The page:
Building an Academic Website
29 minute read
If you’re an academic, you need a website. Obviously I agree with this since you’re reading this on my website, but if you don’t have one, you should get one. Most universities these days provide a free option, usually powered by WordPress (both WashU and UNC use WordPress for their respective offerings). While these sites are quick to set up and come with the prestige of a
.edu URL, they have several drawbacks that have been extensively written on. If you’re a junior scholar, having your own personal webpage is even more important:
- If (when) you move institutions, you’ll lose your website
- Even if you can export the contents of a WordPress site, there’s no guarantee it will seamlessly integrate with another university’s implementation
- Even worse, you’ll lose your search engine ranking since you’ll be starting over from square one with a new URL
Even if you stay at the same institution for the rest of your career, you’re at the mercy of IT and your site may be taken down by a change to the hosting platform at some point in the future.
There are plenty of guides out there on how to create a personal website using tools like WordPress, Wix, or Google Sites. The free versions of these tools often come with ads, or at the least a message telling you which tool was used to create the website. I take a different approach that requires some (minimal) coding experience, but produces a beautiful and professional website that is ad free. I use a static site generator that produces HTML from easy to edit Markdown files. Because the resulting site is static (it’s just a collection of files with no interactivity where users can .e.g, fill out and submit forms) it can be hosted for free with GitHub Pages. Steven Miller has a nice rundown on all of the advantages of this approach.
Who this guide is for
This guide is intended for someone with a basic level of coding experience and comfort with Markdown files. Anyone who’s received graduate training in quantitative social science in the past few years should have all the necessary skills. I’m assuming some familiarity with using the terminal, but no experience with Git or GitHub is needed.
There are other guides to using static site generators to make academic websites, but they all assume a very high level of experience with the required tools and the ability to conduct extensive troubleshooting on your own. The template I use contains a 6 point checklist with no illustrations or examples. I’ve written this guide for people who have some experience coding, but don’t want to spend an afternoon learning two new languages on their own. If you know how to use R Markdown you have all the skills you need to build a website.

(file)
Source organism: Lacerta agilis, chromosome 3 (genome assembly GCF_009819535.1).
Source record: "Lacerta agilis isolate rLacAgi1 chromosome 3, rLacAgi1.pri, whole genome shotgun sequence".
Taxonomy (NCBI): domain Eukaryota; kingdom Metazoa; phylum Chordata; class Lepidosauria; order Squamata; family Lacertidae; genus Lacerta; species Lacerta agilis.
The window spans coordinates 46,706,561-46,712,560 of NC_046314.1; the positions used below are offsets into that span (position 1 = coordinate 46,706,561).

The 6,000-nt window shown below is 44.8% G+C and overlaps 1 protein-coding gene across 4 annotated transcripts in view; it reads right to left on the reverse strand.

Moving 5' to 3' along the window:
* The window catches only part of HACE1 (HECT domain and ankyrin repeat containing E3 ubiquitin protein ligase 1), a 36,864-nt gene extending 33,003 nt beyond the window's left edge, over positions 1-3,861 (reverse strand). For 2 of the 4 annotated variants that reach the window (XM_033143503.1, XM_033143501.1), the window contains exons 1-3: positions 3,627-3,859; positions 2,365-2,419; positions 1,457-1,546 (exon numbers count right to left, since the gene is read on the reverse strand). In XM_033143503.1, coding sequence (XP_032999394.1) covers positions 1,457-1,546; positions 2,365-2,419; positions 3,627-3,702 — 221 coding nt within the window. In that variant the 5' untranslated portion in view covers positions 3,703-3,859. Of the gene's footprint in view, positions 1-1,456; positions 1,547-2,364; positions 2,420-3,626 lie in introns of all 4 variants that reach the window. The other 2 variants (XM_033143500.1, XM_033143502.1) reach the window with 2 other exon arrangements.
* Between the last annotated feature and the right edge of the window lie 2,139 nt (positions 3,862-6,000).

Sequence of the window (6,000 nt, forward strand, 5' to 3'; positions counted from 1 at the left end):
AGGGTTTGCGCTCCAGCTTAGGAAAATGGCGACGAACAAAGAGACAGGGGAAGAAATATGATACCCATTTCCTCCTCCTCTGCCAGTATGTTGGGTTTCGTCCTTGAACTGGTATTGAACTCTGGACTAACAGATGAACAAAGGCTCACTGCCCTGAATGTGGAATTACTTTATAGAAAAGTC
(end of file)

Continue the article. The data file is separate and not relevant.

In this tutorial, I use a couple of conventions to describe computer code and the actions you’ll do with it. Anytime you see content between two angle brackets, you should replace the content with the appropriate version for yourself. For example, <yourusername> would become jayrobwilliams for me, because that is my GitHub username. You’ll also frequently see
highlighted code blocks like this
with this icon in the top right corner. These can denote either code you should enter and run, or the output of running a command. I will clearly state which of these options applies in any given case. Sometimes you will also see
inline code like this, and again I’ll note whether these represent code you should run, or the output of code.
A brief aside on Git-speak: these periodic indented blocks will explain the terminology that Git uses to help you understand what each Git command actually does.
Two of the most popular programs available for building static sites from Markdown files are Jekyll and Hugo. Relevant for us is that each one has a full-featured theme for academic websites that you’ve probably seen before. There are plenty of differences under the hood, but the most important one for building an academic website is that Hugo integrates nicely with the
blogdown R package, letting you write your website entirely in R. I chose Jekyll over Hugo because I liked the Jekyll theme better than the Hugo one. My life might have been easier if I’d gone with Hugo and
blogdown, but here we are. Consequently, this tutorial will show you how to set up an academic website using Jekyll.
The first thing you need to do is create a GitHub account if you don’t already have one. If you do have one, great! If you don’t already have an account, think about your username carefully. Unless you set up a custom domain name (which we’ll cover in a separate post), your website’s URL will be <yourusername>.github.io. Setting up a custom domain name is a little trick and isn’t free, so pick a username that works as a URL as well.
Git-speak aside: the basic unit of GitHub is the repository. Repositories are just folders (directories, if you want to be pedantic), but Git keeps a record of the files in the folders. We’ll start by making a repository on GitHub and then later download that repository to our computer. In both cases, it’s just a folder. The magic of Git is that we can link the two so that changes you make in your local repository (the one on your computer) will sync with the remote repository (the one on GitHub). When people (myself included) get lazy, they’ll often shorten repository to ‘repo’.